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We also consider this. We've had trouble meeting criteria where we can actually deduct our donations, plus in the last few years we've been giving money to family instead.

I think we would use a Fidelity account.
Yeah, it's kind of a bummer looking at the last 3-4 years of tax returns and looking at how much we've given on the worksheet and yet have not been able to deduct a cent. It's not *why* we give, of course, but it still seems that if I can arrange a way to get the deduction while doing the same level (or more) of giving, why not?

So far I've looked at Fidelity, Vanguard and Schwab. All have the same basis fee structure for small accounts: 0.6% a year with an overriding $100 annual minimum. (Yeah, I know, but compare that to getting *no* tax writeoff in the 25% bracket.) Vanguard requires a minimum that's too high ($25K) -- the others have a $5K minimum to open. Both Fidelity and Schwab have reasonably suitable balanced or growth-and-income fund options which would probably be our investment choice.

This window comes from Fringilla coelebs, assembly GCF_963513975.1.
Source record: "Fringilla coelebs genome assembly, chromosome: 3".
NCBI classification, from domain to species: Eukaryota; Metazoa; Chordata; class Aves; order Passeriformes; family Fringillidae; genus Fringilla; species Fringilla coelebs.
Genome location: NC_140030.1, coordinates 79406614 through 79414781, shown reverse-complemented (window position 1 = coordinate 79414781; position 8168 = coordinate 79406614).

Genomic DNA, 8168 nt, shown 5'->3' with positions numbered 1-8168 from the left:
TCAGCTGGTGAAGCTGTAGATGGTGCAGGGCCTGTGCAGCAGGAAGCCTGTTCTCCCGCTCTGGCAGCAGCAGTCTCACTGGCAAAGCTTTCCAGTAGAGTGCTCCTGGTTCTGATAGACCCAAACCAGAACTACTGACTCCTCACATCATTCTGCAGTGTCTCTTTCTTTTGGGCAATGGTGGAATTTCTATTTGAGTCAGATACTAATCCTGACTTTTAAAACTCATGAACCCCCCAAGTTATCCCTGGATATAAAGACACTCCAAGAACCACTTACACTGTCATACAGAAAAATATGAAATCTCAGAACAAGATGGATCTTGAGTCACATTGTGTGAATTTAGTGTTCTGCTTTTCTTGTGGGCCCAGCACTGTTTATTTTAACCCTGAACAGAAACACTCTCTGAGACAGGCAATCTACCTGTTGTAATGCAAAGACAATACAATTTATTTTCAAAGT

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Old 08-29-2010, 02:32 PM   #4
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I am using the Fidelity Charitable Gift Fund. The Vanguard fund had a high initial minimum ($25K?), so I decided to go with Fidelity. So far I am very happy with it. The administrative fee is not trivial though, especially on small balances. Making contributions and distributions is a very simple, straight forward process.
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Old 08-29-2010, 02:53 PM   #5
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The administrative fee is not trivial though, especially on small balances.
Yeah, I know. Under normal circumstances it would be a potential deal-breaker for me. But in *this* case, assuming I put in $10K to start I wouldn't let a $100 annual fee stop me if it means being able to reduce taxes by almost $2,500...
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Old 08-29-2010, 02:56 PM   #6
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The tax break is only good for one year and the fee is annual, so unless you grant all the money quickly, the fees will compound. But, for me, it was still acceptable.